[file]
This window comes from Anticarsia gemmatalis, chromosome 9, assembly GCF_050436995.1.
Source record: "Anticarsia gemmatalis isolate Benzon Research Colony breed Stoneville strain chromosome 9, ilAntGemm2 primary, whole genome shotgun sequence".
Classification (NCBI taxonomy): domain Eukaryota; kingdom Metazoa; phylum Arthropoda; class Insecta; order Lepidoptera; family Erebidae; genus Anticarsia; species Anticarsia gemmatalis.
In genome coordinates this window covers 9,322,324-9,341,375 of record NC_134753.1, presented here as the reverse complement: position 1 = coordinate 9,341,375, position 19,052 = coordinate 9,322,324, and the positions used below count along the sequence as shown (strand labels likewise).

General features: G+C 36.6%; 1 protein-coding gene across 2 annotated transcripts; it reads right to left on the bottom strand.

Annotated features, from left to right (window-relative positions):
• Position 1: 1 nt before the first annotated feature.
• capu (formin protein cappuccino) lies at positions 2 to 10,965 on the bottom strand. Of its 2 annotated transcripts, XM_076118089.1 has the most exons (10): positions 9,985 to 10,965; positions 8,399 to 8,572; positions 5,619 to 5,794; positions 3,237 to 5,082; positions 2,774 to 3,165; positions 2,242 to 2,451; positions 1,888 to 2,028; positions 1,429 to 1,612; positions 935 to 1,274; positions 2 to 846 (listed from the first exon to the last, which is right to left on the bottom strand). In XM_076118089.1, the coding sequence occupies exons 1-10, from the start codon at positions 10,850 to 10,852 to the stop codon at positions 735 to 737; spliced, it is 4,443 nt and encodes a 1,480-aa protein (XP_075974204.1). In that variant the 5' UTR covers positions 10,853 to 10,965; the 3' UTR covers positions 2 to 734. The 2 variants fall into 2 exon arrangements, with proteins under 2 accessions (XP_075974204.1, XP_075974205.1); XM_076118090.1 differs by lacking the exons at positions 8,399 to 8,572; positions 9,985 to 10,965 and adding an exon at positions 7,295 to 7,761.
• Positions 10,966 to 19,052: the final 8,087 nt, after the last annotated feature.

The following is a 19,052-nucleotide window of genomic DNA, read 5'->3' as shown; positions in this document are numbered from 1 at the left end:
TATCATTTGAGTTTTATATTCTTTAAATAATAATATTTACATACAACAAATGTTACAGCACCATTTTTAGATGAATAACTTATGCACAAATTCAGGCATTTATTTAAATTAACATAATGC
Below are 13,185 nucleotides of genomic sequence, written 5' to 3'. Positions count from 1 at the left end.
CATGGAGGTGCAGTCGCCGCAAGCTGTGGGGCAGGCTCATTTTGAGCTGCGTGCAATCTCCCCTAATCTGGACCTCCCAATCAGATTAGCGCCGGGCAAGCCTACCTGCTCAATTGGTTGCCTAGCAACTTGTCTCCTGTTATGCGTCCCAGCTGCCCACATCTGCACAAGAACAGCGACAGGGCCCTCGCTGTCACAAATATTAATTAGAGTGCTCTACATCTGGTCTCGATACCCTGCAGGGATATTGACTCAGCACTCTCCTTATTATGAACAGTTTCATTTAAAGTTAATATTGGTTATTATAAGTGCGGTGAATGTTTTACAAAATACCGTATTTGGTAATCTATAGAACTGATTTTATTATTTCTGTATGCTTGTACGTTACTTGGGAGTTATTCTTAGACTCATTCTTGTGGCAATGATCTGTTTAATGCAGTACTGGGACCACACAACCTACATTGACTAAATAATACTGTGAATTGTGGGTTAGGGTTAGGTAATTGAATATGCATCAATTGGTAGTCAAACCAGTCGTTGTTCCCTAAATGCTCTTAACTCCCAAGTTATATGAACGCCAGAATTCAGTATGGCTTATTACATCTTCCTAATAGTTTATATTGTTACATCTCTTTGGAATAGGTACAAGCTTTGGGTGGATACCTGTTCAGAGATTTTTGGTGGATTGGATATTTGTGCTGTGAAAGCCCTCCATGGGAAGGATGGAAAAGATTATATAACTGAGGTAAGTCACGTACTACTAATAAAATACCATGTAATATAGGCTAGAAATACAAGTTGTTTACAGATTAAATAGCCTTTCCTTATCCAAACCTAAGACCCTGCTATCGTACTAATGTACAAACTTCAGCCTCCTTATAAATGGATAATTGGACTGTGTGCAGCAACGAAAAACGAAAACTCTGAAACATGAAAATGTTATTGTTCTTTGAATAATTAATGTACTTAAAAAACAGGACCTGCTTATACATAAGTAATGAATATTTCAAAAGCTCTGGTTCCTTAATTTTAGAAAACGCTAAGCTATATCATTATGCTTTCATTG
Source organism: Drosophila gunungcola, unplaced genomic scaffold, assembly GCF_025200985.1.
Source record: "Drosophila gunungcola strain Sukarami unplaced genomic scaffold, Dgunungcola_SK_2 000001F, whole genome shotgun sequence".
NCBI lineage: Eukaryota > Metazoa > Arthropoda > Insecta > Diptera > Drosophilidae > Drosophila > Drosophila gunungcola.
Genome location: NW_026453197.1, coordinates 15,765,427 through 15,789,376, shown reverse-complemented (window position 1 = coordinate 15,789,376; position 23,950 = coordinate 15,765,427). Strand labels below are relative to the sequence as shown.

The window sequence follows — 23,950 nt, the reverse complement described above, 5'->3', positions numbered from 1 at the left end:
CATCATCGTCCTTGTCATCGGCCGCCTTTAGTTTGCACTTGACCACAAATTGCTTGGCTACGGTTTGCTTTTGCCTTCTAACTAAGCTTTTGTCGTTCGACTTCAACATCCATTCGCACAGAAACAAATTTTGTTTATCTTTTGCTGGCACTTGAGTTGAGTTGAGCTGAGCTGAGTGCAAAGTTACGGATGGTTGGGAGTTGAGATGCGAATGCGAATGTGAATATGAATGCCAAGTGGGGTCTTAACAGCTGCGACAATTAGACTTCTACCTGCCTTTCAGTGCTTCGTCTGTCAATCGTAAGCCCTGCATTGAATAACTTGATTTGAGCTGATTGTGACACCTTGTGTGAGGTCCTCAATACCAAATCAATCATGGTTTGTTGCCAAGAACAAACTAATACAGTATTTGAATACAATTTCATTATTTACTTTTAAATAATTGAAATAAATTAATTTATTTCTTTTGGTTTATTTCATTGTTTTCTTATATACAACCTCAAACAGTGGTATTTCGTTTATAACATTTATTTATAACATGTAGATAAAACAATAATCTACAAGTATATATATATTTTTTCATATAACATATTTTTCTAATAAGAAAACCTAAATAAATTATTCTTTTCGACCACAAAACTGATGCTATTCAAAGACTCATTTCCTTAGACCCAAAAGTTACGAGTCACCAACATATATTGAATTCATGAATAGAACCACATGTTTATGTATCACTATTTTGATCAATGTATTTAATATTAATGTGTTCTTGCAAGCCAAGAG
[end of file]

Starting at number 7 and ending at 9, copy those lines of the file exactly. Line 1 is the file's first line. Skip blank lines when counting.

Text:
• Position 1: 1 nt before the first annotated feature.
• capu (formin protein cappuccino) lies at positions 2 to 10,965 on the bottom strand. Of its 2 annotated transcripts, XM_076118089.1 has the most exons (10): positions 9,985 to 10,965; positions 8,399 to 8,572; positions 5,619 to 5,794; positions 3,237 to 5,082; positions 2,774 to 3,165; positions 2,242 to 2,451; positions 1,888 to 2,028; positions 1,429 to 1,612; positions 935 to 1,274; positions 2 to 846 (listed from the first exon to the last, which is right to left on the bottom strand). In XM_076118089.1, the coding sequence occupies exons 1-10, from the start codon at positions 10,850 to 10,852 to the stop codon at positions 735 to 737; spliced, it is 4,443 nt and encodes a 1,480-aa protein (XP_075974204.1). In that variant the 5' UTR covers positions 10,853 to 10,965; the 3' UTR covers positions 2 to 734. The 2 variants fall into 2 exon arrangements, with proteins under 2 accessions (XP_075974204.1, XP_075974205.1); XM_076118090.1 differs by lacking the exons at positions 8,399 to 8,572; positions 9,985 to 10,965 and adding an exon at positions 7,295 to 7,761.
• Positions 10,966 to 19,052: the final 8,087 nt, after the last annotated feature.